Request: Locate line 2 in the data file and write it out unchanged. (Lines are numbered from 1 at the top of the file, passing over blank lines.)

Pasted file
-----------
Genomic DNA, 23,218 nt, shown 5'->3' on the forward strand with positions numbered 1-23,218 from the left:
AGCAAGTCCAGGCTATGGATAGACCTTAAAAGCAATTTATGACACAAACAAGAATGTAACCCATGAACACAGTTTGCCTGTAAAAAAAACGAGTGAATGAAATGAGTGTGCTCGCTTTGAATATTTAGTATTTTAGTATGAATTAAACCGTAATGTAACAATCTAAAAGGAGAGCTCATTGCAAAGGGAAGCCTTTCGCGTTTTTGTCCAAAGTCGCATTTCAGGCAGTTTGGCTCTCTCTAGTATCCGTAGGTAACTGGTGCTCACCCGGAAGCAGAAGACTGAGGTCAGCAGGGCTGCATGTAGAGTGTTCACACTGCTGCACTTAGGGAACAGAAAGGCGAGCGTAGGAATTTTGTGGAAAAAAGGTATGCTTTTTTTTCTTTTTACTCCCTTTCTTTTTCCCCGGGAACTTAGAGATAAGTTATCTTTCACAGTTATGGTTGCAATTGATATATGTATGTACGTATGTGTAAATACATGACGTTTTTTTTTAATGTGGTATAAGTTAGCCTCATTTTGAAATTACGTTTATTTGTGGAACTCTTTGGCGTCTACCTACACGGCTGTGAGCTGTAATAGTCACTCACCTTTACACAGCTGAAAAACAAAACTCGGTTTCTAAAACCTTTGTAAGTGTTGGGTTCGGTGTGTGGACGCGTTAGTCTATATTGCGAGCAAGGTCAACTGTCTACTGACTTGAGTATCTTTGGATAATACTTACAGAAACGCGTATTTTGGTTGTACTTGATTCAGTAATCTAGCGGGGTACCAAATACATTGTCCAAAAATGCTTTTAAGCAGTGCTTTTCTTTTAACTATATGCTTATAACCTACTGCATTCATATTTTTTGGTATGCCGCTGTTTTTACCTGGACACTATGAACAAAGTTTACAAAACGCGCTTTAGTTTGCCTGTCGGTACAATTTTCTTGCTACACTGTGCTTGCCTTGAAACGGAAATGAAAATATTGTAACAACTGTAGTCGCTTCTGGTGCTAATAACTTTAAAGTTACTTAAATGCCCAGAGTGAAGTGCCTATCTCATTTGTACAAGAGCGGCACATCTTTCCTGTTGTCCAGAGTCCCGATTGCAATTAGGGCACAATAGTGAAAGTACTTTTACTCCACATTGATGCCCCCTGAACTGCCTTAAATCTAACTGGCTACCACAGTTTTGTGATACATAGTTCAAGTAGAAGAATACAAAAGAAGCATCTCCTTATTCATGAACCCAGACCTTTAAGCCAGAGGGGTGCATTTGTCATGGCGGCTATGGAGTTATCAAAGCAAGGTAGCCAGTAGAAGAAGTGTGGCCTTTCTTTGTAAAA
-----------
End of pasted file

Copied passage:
AGCAAGTCCAGGCTATGGATAGACCTTAAAAGCAATTTATGACACAAACAAGAATGTAACCCATGAACACAGTTTGCCTGTAAAAAAAACGAGTGAATGAAATGAGTGTGCTCGCTTTGAATATTTAGTATTTTAGTATGAATTAAACCGTAATGTAACAATCTAAAAGGAGAGCTCATTGCAAAGGGAAGCCTTTCGCGTTTTTGTCCAAAGTCGCATTTCAGGCAGTTTGGCTCTCTCTAGTATCCGTAGGTAACTGGTGCTCACCCGGAAGCAGAAGACTGAGGTCAGCAGGGCTGCATGTAGAGTGTTCACACTGCTGCACTTAGGGAACAGAAAGGCGAGCGTAGGAATTTTGTGGAAAAAAGGTATGCTTTTTTTTCTTTTTACTCCCTTTCTTTTTCCCCGGGAACTTAGAGATAAGTTATCTTTCACAGTTATGGTTGCAATTGATATATGTATGTACGTATGTGTAAATACATGACGTTTTTTTTTAATGTGGTATAAGTTAGCCTCATTTTGAAATTACGTTTATTTGTGGAACTCTTTGGCGTCTACCTACACGGCTGTGAGCTGTAATAGTCACTCACCTTTACACAGCTGAAAAACAAAACTCGGTTTCTAAAACCTTTGTAAGTGTTGGGTTCGGTGTGTGGACGCGTTAGTCTATATTGCGAGCAAGGTCAACTGTCTACTGACTTGAGTATCTTTGGATAATACTTACAGAAACGCGTATTTTGGTTGTACTTGATTCAGTAATCTAGCGGGGTACCAAATACATTGTCCAAAAATGCTTTTAAGCAGTGCTTTTCTTTTAACTATATGCTTATAACCTACTGCATTCATATTTTTTGGTATGCCGCTGTTTTTACCTGGACACTATGAACAAAGTTTACAAAACGCGCTTTAGTTTGCCTGTCGGTACAATTTTCTTGCTACACTGTGCTTGCCTTGAAACGGAAATGAAAATATTGTAACAACTGTAGTCGCTTCTGGTGCTAATAACTTTAAAGTTACTTAAATGCCCAGAGTGAAGTGCCTATCTCATTTGTACAAGAGCGGCACATCTTTCCTGTTGTCCAGAGTCCCGATTGCAATTAGGGCACAATAGTGAAAGTACTTTTACTCCACATTGATGCCCCCTGAACTGCCTTAAATCTAACTGGCTACCACAGTTTTGTGATACATAGTTCAAGTAGAAGAATACAAAAGAAGCATCTCCTTATTCATGAACCCAGACCTTTAAGCCAGAGGGGTGCATTTGTCATGGCGGCTATGGAGTTATCAAAGCAAGGTAGCCAGTAGAAGAAGTGTGGCCTTTCTTTGTAAAA